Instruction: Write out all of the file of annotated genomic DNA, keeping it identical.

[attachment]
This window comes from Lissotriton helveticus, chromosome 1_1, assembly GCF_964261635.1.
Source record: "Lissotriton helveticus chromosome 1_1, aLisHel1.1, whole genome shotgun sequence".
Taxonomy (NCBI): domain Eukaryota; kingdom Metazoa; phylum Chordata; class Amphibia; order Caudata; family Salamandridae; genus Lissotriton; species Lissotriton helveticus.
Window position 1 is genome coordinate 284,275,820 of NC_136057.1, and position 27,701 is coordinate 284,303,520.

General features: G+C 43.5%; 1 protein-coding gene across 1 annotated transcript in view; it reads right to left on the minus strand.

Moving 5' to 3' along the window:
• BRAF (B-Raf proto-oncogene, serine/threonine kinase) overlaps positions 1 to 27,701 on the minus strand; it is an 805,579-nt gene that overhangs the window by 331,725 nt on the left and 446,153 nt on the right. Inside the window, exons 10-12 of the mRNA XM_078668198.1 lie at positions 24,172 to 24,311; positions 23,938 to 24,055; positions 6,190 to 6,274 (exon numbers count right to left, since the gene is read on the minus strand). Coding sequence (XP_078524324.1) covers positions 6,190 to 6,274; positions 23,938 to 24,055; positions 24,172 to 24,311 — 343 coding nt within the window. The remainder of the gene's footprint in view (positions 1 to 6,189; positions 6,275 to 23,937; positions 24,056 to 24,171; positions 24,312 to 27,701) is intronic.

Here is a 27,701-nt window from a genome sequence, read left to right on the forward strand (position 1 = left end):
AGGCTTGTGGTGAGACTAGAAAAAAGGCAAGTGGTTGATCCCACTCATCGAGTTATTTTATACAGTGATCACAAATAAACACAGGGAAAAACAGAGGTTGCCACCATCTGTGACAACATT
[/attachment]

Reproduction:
This window comes from Lissotriton helveticus, chromosome 1_1, assembly GCF_964261635.1.
Source record: "Lissotriton helveticus chromosome 1_1, aLisHel1.1, whole genome shotgun sequence".
Taxonomy (NCBI): domain Eukaryota; kingdom Metazoa; phylum Chordata; class Amphibia; order Caudata; family Salamandridae; genus Lissotriton; species Lissotriton helveticus.
Window position 1 is genome coordinate 284,275,820 of NC_136057.1, and position 27,701 is coordinate 284,303,520.

General features: G+C 43.5%; 1 protein-coding gene across 1 annotated transcript in view; it reads right to left on the minus strand.

Moving 5' to 3' along the window:
• BRAF (B-Raf proto-oncogene, serine/threonine kinase) overlaps positions 1 to 27,701 on the minus strand; it is an 805,579-nt gene that overhangs the window by 331,725 nt on the left and 446,153 nt on the right. Inside the window, exons 10-12 of the mRNA XM_078668198.1 lie at positions 24,172 to 24,311; positions 23,938 to 24,055; positions 6,190 to 6,274 (exon numbers count right to left, since the gene is read on the minus strand). Coding sequence (XP_078524324.1) covers positions 6,190 to 6,274; positions 23,938 to 24,055; positions 24,172 to 24,311 — 343 coding nt within the window. The remainder of the gene's footprint in view (positions 1 to 6,189; positions 6,275 to 23,937; positions 24,056 to 24,171; positions 24,312 to 27,701) is intronic.

Here is a 27,701-nt window from a genome sequence, read left to right on the forward strand (position 1 = left end):
AGGCTTGTGGTGAGACTAGAAAAAAGGCAAGTGGTTGATCCCACTCATCGAGTTATTTTATACAGTGATCACAAATAAACACAGGGAAAAACAGAGGTTGCCACCATCTGTGACAACATT